We depend a hundred percent on the forest to survive.
Beef eating - including British beef - by consumers is fuelling the fires of in the Amazon and putting nature and its life support systems at serious risk, conservationists warn.
Brazil is one of the "riskiest" countries from which the UK imports key agricultural and forest commodities such as beef, leather, soy for animal feed as well as pulp and paper, WWF and the RSPB said.
The wildlife groups warn that more than a quarter of the overseas land needed to meet British demand for key products is linked to countries with a high risk of human rights abuses, deforestation and other habitat destruction.
Brazil is one of the high-risk countries that the UK is most reliant on for commodities but demand for agricultural land in Brazil is driving habitat destruction, with fires set to clear land for crops or ranching.
According to the conservation organisations, 2,248 fire outbreaks were detected in the Amazon in June, the highest number for 13 years, and 36 percent higher than the average of the previous 10 years.
Fires and habitat destruction threatens wildlife in Brazil, which is home to 464 globally threatened species including the giant anteater and the black-faced spider monkey, the environmental groups said.
And it is destroying the homes of indigenous communities.
Chief Tashka Yawanawa, who leads the Yawanawa people in Acre, Brazil, said: "The people most affected by deforestation are the indigenous people that live in the forest.
"We depend a hundred percent on the forest to survive. The forest is our home, our supermarket, our pharmacy - it is everything we need to survive."
Alongside beef production, soy is one of the commodities responsible for deforestation in the Amazon and the destruction of the wildlife-rich Cerrado savanna, with just 2.8 percent of Brazil's soy certified as sustainable. Most is used as animal feed.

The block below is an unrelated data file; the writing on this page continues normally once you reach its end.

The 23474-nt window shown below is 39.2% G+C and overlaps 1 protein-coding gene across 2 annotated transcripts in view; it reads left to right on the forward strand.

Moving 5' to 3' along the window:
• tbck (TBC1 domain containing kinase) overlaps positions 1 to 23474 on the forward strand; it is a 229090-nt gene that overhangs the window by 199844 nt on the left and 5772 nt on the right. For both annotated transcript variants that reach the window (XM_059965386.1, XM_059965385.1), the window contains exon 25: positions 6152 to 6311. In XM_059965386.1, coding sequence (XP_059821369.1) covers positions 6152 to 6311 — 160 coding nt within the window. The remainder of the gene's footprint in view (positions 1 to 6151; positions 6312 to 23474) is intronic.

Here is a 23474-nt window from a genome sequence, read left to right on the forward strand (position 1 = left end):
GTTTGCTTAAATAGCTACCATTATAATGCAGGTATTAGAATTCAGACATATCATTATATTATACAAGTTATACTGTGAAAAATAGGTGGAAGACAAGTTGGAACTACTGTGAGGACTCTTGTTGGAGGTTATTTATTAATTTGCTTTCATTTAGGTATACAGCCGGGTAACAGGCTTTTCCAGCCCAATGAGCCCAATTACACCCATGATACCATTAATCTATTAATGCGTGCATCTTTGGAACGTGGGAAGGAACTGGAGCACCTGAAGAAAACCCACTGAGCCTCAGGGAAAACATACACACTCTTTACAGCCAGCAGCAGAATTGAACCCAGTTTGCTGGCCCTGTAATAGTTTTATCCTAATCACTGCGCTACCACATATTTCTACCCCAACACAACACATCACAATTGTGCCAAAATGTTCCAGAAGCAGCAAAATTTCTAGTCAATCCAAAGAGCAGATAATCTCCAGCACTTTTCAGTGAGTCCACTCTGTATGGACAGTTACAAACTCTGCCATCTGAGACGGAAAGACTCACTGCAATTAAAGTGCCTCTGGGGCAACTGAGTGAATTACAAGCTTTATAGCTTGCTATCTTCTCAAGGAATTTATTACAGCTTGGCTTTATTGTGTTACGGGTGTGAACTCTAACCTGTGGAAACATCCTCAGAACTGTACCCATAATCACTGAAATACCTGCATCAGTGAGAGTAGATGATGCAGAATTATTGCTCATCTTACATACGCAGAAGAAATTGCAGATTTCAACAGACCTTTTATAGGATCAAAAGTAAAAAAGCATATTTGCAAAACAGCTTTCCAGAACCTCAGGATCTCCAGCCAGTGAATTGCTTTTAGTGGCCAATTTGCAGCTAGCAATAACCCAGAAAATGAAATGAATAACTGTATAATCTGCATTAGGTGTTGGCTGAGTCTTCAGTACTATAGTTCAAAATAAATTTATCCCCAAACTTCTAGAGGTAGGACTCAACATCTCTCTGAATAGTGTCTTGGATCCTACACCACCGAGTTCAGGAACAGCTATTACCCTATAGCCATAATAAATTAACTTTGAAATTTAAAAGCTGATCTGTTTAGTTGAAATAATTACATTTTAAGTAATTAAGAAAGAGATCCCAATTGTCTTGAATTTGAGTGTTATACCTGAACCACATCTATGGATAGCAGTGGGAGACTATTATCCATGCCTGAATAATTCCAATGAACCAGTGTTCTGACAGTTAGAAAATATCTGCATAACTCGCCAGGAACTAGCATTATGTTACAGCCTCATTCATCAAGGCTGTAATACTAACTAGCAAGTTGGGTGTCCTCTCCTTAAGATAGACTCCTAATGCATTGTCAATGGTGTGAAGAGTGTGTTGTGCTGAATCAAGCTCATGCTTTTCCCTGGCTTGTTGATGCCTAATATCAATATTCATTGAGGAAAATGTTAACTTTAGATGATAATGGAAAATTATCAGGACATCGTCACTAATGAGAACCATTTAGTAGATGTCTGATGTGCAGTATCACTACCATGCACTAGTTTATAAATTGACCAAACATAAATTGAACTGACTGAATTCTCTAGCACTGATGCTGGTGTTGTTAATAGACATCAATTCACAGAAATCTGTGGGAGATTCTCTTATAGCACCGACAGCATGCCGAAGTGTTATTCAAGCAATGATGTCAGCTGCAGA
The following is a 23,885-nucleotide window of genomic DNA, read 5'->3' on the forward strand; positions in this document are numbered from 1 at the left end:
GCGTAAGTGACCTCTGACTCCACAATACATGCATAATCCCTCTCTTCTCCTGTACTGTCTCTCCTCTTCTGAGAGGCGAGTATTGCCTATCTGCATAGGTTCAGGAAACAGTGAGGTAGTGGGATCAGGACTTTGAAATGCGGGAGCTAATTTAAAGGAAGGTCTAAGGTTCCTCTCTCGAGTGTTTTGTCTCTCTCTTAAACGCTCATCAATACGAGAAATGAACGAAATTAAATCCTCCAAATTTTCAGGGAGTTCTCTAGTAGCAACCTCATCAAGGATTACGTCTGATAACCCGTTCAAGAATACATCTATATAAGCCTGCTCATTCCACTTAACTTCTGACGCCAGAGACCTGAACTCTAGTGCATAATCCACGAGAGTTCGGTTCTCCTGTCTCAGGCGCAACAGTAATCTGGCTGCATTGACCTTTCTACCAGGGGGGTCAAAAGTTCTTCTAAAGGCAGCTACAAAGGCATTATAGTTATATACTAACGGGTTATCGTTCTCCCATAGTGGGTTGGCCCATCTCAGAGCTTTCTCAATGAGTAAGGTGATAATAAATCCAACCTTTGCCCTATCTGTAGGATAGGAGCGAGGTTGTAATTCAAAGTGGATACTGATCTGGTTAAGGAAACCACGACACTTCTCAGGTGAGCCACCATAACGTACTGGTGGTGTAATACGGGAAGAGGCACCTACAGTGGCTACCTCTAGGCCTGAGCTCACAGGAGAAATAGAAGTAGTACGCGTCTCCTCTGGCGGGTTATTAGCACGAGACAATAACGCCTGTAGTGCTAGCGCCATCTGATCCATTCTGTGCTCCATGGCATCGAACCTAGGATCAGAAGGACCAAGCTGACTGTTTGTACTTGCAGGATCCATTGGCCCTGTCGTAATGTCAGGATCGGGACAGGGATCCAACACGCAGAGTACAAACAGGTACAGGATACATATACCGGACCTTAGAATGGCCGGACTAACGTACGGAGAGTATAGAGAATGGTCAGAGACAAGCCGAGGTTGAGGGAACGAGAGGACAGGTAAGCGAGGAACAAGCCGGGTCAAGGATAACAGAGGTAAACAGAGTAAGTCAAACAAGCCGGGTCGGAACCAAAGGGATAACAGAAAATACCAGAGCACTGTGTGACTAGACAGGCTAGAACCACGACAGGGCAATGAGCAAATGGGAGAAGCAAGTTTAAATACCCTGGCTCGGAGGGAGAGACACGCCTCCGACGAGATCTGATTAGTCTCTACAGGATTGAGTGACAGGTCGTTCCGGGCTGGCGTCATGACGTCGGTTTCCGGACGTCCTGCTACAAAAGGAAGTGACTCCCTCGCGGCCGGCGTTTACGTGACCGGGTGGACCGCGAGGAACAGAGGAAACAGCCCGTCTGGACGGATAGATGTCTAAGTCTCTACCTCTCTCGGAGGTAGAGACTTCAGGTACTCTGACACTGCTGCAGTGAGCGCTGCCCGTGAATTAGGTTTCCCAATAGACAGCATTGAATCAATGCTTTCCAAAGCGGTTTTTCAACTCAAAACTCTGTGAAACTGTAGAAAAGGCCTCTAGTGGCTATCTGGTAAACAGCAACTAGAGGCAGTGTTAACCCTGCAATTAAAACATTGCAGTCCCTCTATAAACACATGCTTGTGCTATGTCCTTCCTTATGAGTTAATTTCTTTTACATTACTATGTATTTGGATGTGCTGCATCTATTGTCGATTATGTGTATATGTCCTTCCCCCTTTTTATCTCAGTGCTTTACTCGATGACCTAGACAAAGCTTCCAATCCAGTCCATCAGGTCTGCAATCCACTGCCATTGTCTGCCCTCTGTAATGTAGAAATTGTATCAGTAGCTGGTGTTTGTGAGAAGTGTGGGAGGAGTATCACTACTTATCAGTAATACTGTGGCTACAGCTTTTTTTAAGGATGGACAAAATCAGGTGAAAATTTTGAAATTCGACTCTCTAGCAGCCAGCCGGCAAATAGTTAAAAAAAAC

Almost half the UK's soy imports from Brazil come from Mato Grosso, which has seen increasing deforestation and where 58 percent of the detected fires in June were seen.
Conservationists are calling on the UK government to introduce new laws and policies to prevent imports and supply chains driving deforestation and fires.
Mike Barrett, executive director of science and conservation at WWF-UK, said: "These fires are not a natural occurrence in the Amazon - they are set deliberately to burn trees that have been illegally cut to clear the way for agriculture.
"But the cost is too high. The UK must take a stand against the destruction by bringing in new laws and policies to cut deforestation out of our supply chains.
"UK consumers should not be forced to unwittingly contribute to the Amazon burning."
Martin Harper, director of global conservation at RSPB, said: "In the UK, communities are fiercely protective of their local beauty spots and nature habitats - planning applications to cut down woodlands time after time provoke a powerful backlash from residents.
"We wouldn't want to tear up the greenbelt for commercial use here, but importing products linked to the destruction of the Amazon rainforest simply outsources the destruction of nature.
"If the UK government wants to be taken seriously as a global environmental leader as host of the COP26 climate summit next year, it needs to urgently take action and introduce new laws to ensure agricultural supply chains are not wrecking the planet."
Emily Beament is the PA environment correspondent.